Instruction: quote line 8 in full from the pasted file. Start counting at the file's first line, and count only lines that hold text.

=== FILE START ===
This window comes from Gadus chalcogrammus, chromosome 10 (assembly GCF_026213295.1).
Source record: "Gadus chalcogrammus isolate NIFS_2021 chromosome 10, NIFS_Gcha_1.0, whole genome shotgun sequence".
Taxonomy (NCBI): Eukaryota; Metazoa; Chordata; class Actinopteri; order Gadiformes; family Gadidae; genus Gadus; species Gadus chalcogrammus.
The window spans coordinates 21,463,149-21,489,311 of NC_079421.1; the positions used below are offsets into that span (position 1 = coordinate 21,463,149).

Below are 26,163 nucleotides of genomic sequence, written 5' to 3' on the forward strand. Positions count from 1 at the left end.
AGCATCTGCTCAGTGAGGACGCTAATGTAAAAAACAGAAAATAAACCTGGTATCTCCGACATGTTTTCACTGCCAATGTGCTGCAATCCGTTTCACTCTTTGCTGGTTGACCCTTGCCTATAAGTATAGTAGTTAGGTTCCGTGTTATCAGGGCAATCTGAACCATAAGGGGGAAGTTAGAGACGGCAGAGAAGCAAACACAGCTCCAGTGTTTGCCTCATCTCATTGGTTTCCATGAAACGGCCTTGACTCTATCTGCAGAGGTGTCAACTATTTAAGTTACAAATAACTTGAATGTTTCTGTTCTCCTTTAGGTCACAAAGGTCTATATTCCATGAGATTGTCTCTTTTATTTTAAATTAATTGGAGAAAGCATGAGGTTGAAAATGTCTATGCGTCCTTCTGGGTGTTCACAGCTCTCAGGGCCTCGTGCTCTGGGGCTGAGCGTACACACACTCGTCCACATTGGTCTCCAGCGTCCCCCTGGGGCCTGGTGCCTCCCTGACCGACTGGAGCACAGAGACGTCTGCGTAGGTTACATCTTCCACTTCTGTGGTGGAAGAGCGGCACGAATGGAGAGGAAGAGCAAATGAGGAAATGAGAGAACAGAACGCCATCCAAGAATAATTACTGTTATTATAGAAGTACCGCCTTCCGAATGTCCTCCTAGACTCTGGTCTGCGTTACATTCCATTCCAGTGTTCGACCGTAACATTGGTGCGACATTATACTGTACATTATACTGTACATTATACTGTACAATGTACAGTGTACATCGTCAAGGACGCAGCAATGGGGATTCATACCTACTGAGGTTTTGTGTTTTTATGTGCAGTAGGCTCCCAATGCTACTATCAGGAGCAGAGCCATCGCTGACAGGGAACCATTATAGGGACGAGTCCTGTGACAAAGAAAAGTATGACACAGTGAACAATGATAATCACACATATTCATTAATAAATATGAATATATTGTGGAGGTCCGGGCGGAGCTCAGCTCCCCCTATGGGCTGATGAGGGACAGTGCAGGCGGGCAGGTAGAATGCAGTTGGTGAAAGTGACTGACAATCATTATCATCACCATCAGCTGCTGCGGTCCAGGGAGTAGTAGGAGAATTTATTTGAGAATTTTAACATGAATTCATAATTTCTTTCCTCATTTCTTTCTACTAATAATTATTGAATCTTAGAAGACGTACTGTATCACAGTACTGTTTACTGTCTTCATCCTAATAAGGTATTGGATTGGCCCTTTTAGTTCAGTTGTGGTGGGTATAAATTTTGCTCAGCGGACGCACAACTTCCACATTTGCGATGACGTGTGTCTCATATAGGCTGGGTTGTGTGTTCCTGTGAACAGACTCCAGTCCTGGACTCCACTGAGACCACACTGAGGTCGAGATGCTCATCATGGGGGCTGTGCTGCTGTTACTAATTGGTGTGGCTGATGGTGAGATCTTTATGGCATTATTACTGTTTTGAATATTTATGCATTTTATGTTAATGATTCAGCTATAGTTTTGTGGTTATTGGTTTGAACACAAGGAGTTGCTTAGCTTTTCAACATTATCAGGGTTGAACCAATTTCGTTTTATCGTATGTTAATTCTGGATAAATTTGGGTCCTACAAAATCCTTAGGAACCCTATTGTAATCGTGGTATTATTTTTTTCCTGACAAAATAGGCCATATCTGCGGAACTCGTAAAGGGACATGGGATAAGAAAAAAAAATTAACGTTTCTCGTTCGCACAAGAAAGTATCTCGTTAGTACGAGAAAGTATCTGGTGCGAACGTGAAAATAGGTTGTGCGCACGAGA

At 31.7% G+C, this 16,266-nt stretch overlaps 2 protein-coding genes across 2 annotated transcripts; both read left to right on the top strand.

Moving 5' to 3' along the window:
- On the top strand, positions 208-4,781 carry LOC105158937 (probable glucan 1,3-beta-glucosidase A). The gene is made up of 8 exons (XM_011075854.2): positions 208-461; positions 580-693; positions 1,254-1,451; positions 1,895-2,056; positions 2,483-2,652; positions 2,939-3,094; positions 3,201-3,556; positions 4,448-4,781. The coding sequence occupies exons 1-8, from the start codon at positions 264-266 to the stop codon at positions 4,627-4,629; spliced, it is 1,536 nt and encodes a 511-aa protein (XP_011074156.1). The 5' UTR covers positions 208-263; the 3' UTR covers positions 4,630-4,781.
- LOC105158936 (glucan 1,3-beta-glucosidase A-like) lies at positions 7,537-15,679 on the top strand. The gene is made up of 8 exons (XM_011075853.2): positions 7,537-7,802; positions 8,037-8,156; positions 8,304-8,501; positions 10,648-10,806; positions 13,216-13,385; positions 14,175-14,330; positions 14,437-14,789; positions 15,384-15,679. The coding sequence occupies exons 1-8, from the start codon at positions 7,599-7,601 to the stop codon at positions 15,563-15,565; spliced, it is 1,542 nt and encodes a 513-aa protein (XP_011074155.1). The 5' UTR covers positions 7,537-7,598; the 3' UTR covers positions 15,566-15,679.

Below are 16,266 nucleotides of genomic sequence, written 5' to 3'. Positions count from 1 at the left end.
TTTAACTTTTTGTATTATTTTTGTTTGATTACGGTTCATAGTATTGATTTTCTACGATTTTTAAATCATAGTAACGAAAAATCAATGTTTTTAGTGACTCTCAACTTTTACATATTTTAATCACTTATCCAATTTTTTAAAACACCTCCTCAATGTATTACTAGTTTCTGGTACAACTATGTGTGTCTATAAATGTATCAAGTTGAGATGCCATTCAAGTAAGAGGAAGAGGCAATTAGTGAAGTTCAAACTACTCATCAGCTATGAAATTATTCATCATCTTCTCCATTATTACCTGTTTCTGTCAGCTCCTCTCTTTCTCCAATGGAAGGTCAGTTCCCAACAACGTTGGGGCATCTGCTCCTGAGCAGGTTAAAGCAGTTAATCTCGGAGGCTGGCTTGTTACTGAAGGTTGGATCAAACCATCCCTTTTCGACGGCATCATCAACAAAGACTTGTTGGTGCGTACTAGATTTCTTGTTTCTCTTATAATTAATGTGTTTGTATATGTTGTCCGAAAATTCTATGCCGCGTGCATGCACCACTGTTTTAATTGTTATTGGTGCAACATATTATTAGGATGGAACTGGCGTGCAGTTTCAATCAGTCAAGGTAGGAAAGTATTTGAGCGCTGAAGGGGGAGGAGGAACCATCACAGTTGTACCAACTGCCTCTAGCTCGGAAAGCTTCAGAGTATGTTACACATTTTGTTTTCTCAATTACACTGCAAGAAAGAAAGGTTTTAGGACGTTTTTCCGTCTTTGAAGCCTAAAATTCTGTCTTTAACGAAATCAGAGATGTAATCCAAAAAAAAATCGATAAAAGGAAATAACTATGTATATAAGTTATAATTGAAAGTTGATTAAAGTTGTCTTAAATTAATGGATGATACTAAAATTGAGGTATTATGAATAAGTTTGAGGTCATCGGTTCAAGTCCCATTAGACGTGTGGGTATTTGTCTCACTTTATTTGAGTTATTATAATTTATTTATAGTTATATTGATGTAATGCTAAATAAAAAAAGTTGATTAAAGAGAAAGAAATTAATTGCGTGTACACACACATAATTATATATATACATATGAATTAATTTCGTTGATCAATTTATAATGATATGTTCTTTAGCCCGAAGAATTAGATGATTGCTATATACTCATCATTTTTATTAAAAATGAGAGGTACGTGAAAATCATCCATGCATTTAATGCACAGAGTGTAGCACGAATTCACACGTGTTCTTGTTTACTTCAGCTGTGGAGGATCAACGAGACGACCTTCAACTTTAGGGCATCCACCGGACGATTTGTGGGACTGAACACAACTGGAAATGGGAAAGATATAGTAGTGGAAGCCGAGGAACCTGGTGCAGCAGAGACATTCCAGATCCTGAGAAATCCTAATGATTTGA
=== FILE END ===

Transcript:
Moving 5' to 3' along the window: